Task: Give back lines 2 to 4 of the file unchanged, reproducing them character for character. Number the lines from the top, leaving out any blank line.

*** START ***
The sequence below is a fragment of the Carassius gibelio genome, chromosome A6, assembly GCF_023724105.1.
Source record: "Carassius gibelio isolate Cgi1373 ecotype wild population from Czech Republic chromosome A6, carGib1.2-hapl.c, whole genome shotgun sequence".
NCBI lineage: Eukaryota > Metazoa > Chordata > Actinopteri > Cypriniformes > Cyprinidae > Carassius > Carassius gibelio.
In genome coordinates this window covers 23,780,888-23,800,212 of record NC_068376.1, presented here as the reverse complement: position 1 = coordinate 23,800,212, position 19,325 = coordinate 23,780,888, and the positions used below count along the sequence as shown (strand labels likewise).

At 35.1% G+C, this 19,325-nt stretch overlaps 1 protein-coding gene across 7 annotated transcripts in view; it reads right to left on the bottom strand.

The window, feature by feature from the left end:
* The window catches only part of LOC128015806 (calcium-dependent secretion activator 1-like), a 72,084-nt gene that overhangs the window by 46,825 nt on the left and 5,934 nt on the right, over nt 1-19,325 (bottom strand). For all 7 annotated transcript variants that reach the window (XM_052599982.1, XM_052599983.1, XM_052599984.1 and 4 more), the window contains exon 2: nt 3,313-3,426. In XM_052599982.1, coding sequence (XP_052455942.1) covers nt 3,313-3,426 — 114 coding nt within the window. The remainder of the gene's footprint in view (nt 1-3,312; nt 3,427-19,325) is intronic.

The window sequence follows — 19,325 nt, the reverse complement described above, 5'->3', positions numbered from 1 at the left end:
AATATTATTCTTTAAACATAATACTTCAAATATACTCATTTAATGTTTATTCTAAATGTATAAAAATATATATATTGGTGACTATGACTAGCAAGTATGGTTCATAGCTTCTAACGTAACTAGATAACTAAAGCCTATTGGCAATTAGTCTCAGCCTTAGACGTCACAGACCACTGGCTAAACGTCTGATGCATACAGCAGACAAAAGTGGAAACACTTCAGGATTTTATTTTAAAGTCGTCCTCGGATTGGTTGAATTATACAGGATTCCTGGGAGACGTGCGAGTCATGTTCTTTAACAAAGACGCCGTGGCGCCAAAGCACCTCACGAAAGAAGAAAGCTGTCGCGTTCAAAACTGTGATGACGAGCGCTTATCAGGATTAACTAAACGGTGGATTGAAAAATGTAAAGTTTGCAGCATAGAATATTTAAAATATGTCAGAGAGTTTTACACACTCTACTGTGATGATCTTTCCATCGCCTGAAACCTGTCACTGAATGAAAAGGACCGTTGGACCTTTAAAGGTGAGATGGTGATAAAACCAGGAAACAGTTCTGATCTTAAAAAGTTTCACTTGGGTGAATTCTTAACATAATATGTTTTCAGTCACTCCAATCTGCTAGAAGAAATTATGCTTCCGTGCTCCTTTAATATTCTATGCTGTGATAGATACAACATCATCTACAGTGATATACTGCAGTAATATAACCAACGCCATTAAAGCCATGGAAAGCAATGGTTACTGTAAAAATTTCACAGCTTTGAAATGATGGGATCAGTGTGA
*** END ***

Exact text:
Source record: "Carassius gibelio isolate Cgi1373 ecotype wild population from Czech Republic chromosome A6, carGib1.2-hapl.c, whole genome shotgun sequence".
NCBI lineage: Eukaryota > Metazoa > Chordata > Actinopteri > Cypriniformes > Cyprinidae > Carassius > Carassius gibelio.
In genome coordinates this window covers 23,780,888-23,800,212 of record NC_068376.1, presented here as the reverse complement: position 1 = coordinate 23,800,212, position 19,325 = coordinate 23,780,888, and the positions used below count along the sequence as shown (strand labels likewise).